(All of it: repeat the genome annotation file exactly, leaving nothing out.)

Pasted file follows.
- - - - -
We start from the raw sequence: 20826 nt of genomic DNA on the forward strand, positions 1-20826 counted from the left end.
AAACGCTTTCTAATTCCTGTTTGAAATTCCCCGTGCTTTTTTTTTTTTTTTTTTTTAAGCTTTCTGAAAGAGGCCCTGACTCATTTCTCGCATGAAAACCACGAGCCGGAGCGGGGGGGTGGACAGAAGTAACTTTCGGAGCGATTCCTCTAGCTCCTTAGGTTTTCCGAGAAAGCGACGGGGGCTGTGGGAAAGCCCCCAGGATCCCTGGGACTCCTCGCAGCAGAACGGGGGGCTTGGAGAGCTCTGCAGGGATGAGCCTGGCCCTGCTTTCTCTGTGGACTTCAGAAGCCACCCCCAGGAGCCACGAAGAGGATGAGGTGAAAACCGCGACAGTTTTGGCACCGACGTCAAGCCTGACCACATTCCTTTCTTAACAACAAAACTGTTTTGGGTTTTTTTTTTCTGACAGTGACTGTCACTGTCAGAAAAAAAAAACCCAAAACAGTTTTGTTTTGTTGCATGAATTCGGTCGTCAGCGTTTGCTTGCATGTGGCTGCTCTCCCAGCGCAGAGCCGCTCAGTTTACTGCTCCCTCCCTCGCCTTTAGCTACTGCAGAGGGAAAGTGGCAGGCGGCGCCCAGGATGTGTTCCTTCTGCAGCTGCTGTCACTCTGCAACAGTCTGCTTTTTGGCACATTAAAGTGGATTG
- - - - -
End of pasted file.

We start from the raw sequence: 20826 nt of genomic DNA on the forward strand, positions 1-20826 counted from the left end.
AAACGCTTTCTAATTCCTGTTTGAAATTCCCCGTGCTTTTTTTTTTTTTTTTTTTTAAGCTTTCTGAAAGAGGCCCTGACTCATTTCTCGCATGAAAACCACGAGCCGGAGCGGGGGGGTGGACAGAAGTAACTTTCGGAGCGATTCCTCTAGCTCCTTAGGTTTTCCGAGAAAGCGACGGGGGCTGTGGGAAAGCCCCCAGGATCCCTGGGACTCCTCGCAGCAGAACGGGGGGCTTGGAGAGCTCTGCAGGGATGAGCCTGGCCCTGCTTTCTCTGTGGACTTCAGAAGCCACCCCCAGGAGCCACGAAGAGGATGAGGTGAAAACCGCGACAGTTTTGGCACCGACGTCAAGCCTGACCACATTCCTTTCTTAACAACAAAACTGTTTTGGGTTTTTTTTTTCTGACAGTGACTGTCACTGTCAGAAAAAAAAAACCCAAAACAGTTTTGTTTTGTTGCATGAATTCGGTCGTCAGCGTTTGCTTGCATGTGGCTGCTCTCCCAGCGCAGAGCCGCTCAGTTTACTGCTCCCTCCCTCGCCTTTAGCTACTGCAGAGGGAAAGTGGCAGGCGGCGCCCAGGATGTGTTCCTTCTGCAGCTGCTGTCACTCTGCAACAGTCTGCTTTTTGGCACATTAAAGTGGATTG